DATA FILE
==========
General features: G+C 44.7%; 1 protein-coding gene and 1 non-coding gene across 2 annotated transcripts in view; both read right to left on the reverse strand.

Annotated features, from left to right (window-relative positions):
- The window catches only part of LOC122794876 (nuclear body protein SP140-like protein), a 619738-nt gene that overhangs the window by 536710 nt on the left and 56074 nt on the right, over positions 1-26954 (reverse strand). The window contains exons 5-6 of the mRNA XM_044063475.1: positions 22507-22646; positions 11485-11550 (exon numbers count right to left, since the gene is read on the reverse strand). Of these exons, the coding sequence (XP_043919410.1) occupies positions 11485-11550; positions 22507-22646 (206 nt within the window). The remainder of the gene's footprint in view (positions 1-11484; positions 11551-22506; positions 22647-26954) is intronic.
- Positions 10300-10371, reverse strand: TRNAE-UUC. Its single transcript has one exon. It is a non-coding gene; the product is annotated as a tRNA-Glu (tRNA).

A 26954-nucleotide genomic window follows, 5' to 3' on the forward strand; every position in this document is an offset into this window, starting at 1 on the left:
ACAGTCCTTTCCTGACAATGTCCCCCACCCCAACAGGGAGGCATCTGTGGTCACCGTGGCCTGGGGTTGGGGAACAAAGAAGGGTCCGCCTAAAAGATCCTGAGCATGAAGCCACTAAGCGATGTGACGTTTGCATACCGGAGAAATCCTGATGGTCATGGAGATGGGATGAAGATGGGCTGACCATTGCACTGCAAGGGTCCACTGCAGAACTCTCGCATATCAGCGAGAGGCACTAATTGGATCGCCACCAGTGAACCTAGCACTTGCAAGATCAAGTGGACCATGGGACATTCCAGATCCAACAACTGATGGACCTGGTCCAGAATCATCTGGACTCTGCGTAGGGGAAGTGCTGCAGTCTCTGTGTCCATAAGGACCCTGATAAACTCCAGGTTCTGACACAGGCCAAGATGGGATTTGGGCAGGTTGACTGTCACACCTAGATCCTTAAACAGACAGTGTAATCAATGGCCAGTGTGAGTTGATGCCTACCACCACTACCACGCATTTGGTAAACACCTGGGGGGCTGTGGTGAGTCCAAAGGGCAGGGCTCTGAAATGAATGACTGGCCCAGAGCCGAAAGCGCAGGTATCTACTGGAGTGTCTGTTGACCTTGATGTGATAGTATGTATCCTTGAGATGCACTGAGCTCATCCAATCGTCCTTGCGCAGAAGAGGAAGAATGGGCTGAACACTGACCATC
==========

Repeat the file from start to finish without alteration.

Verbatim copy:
General features: G+C 44.7%; 1 protein-coding gene and 1 non-coding gene across 2 annotated transcripts in view; both read right to left on the reverse strand.

Annotated features, from left to right (window-relative positions):
- The window catches only part of LOC122794876 (nuclear body protein SP140-like protein), a 619738-nt gene that overhangs the window by 536710 nt on the left and 56074 nt on the right, over positions 1-26954 (reverse strand). The window contains exons 5-6 of the mRNA XM_044063475.1: positions 22507-22646; positions 11485-11550 (exon numbers count right to left, since the gene is read on the reverse strand). Of these exons, the coding sequence (XP_043919410.1) occupies positions 11485-11550; positions 22507-22646 (206 nt within the window). The remainder of the gene's footprint in view (positions 1-11484; positions 11551-22506; positions 22647-26954) is intronic.
- Positions 10300-10371, reverse strand: TRNAE-UUC. Its single transcript has one exon. It is a non-coding gene; the product is annotated as a tRNA-Glu (tRNA).

A 26954-nucleotide genomic window follows, 5' to 3' on the forward strand; every position in this document is an offset into this window, starting at 1 on the left:
ACAGTCCTTTCCTGACAATGTCCCCCACCCCAACAGGGAGGCATCTGTGGTCACCGTGGCCTGGGGTTGGGGAACAAAGAAGGGTCCGCCTAAAAGATCCTGAGCATGAAGCCACTAAGCGATGTGACGTTTGCATACCGGAGAAATCCTGATGGTCATGGAGATGGGATGAAGATGGGCTGACCATTGCACTGCAAGGGTCCACTGCAGAACTCTCGCATATCAGCGAGAGGCACTAATTGGATCGCCACCAGTGAACCTAGCACTTGCAAGATCAAGTGGACCATGGGACATTCCAGATCCAACAACTGATGGACCTGGTCCAGAATCATCTGGACTCTGCGTAGGGGAAGTGCTGCAGTCTCTGTGTCCATAAGGACCCTGATAAACTCCAGGTTCTGACACAGGCCAAGATGGGATTTGGGCAGGTTGACTGTCACACCTAGATCCTTAAACAGACAGTGTAATCAATGGCCAGTGTGAGTTGATGCCTACCACCACTACCACGCATTTGGTAAACACCTGGGGGGCTGTGGTGAGTCCAAAGGGCAGGGCTCTGAAATGAATGACTGGCCCAGAGCCGAAAGCGCAGGTATCTACTGGAGTGTCTGTTGACCTTGATGTGATAGTATGTATCCTTGAGATGCACTGAGCTCATCCAATCGTCCTTGCGCAGAAGAGGAAGAATGGGCTGAACACTGACCATC